Indian Pulp and Paper Technical Association (IPPTA) organized a workshop in Chennai on November 27-28, 2014. The main theme of the workshop centered at keeping abreast of technological advancements taking place in the pulp and paper industry. Most of the paper mills operating in India are very old and are using outdated technology including plant and machinery. Except a few mills, most of the paper mills in India operate on technologies which are quite old compared to average mills in Europe. The two day program saw the participation of key technology providers’ viz. Valmet, Voith, Andritz, Maruishi, and Raumaster to update the Indian paper industry of the latest developments in paper and pulp technology.
Technology Up-gradation: An Urgent Need
Indian paper industry, today, is at crossroads facing many tough challenges to get rid of. Technology and machinery up-gradation is a prominent one among them. Technology should not be the privilege of few key players in the industry; rather everyone in the paper enterprise should understand the essential nature of modern tools and technology in augmenting the production by optimizing the operations. Underlining this concept, Mr. R. C. Mall, Chief Advisor, Orient Paper & Industries Limited and Ex-President, IPPTA, said, “There was a thinking that the adoption of technology is not so simple and only the big investor or the top key people can decide about it. However, I think that we should let it move from bottom up. So, this is considered fair that through the help of our technology partners, we try to have a workshop of limited people from operating sites of the mills who can be exposed to the newer and better and most modern technological advancements in the pulp and paper industry as of now.”
Convening technological workshops, in fact, is a wise initiative to equip key operating people with most updated technology pertinent for the industry through mutual exchange of ideas and deliberations. Ideas and know-how multiply through sharing. “It was also felt that with technology people and operating people from mills, there will be good deliberations by somewhat coming out of their shell of secrecy to discuss openly whatever the best thing can help the Indian paper industry by emphasizing the need of adopting the technologies within the means available to us. And, with that idea I started approaching all of them and everybody was so glad to come forward. I am happy to see that today we have this event really taking place due to the support of people,” said Mr. Mall.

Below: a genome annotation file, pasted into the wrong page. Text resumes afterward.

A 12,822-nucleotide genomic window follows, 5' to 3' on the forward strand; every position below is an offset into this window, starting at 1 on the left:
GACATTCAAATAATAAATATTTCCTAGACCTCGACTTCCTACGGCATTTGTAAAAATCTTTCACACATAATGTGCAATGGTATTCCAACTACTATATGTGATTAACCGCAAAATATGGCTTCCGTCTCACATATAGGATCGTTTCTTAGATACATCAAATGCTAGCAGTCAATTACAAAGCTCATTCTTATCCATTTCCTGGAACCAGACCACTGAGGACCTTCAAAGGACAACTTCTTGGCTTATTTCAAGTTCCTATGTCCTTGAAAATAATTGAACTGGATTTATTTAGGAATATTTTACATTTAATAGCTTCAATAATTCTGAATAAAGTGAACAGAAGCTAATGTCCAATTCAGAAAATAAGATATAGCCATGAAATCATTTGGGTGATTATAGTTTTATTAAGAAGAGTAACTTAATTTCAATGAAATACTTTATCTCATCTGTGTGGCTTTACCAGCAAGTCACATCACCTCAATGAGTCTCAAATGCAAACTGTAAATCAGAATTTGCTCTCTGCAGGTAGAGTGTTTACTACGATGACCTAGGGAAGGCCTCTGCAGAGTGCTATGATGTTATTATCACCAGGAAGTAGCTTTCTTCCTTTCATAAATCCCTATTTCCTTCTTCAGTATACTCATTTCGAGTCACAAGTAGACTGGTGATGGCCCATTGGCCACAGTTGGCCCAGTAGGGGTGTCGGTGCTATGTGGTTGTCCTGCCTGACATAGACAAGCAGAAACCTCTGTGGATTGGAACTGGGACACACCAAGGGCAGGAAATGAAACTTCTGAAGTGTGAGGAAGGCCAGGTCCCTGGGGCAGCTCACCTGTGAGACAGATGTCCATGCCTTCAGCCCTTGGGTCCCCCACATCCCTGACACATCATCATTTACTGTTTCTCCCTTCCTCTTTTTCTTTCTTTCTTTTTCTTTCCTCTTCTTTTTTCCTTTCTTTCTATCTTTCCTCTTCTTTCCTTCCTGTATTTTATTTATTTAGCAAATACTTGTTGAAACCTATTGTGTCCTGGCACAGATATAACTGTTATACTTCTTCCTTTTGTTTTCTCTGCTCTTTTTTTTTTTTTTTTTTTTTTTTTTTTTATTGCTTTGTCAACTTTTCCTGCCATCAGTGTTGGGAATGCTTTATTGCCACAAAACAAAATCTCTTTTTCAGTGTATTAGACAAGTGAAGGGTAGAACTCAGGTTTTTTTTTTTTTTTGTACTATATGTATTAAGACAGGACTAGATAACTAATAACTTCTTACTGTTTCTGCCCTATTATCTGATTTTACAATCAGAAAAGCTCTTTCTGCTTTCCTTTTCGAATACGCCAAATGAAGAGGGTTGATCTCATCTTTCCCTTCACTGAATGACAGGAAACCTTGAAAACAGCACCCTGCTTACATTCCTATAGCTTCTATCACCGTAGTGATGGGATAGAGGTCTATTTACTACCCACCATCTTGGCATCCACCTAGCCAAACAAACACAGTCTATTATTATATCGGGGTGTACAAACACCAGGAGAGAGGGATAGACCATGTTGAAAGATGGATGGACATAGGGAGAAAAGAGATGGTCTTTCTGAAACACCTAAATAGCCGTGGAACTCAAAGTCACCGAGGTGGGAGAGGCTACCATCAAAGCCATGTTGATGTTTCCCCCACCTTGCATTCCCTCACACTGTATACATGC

Mr. Mall underlined the significance of exposure to better technology continuously whereby he emphasized learning from counterparts with better know-how abroad. “Many of us here know that despite best of our efforts, in the post production stage paper faces a lot of problems and lot of dissatisfaction at the customers’ end. Therefore, we try to rope in people from Finland, Japan, etc. to tell us about the converting stages, what can be done, what best technology can be applied, etc. I know it means a lot of money to talk of very high grade technology. But, unless we get exposed to it and unless the operating people take conscious thinking and approach towards this aspect by pushing the matter to management to deliberate upon, I think we will be simply talking about technology hardly making any progress in implementation,” asserted Mr. Mall.
Mr. Mall, however, took exception of few while saying the above in general. “Well, I cannot say this thing so forcefully because there are friends within the pulp and paper industry which have been adopting technological advancements in their mills. What I was saying sums up the average situation in the industry across the country; we think that this effort will help us a lot.”
On the subject of technology sharing tours abroad, Mr. Mall said, “In fact, to give a very nice finale to the golden jubilee year, I have it in my mind and will discussed it with the president and the vice-president about how to organize visits to one or two such places outside the country where these kind of technology are well adopted. We know about these things. But, in a combined and in a joint manner from the platform of IPPTA, we should organize these kinds of visits. We are sure that our friends and global technology leaders will help us to facilitate the acquisition of technological expertise.”
Difficult but Temporary Times
Mr. Sanjay K. Singh, President, IPPTA, started his welcome speech with statements alluding to tough times the Indian paper industry is facing. “Paper industry, at least in the last two to three years, has been going through one of the most difficult phases in the last decade or so. Since I started my career, I have never seen such difficult times in the paper industry. With the acute shortage of raw materials in the country, there is pressure from environment on tightening up the norms of discharge; in fact, you know people are talking of zero water discharge. Moreover, the markets are down and not able to sell the paper and boards, stocks are getting accumulated. Some mills have shut down in the country, and the worry is that we may have one or two more years of the continued downtrend.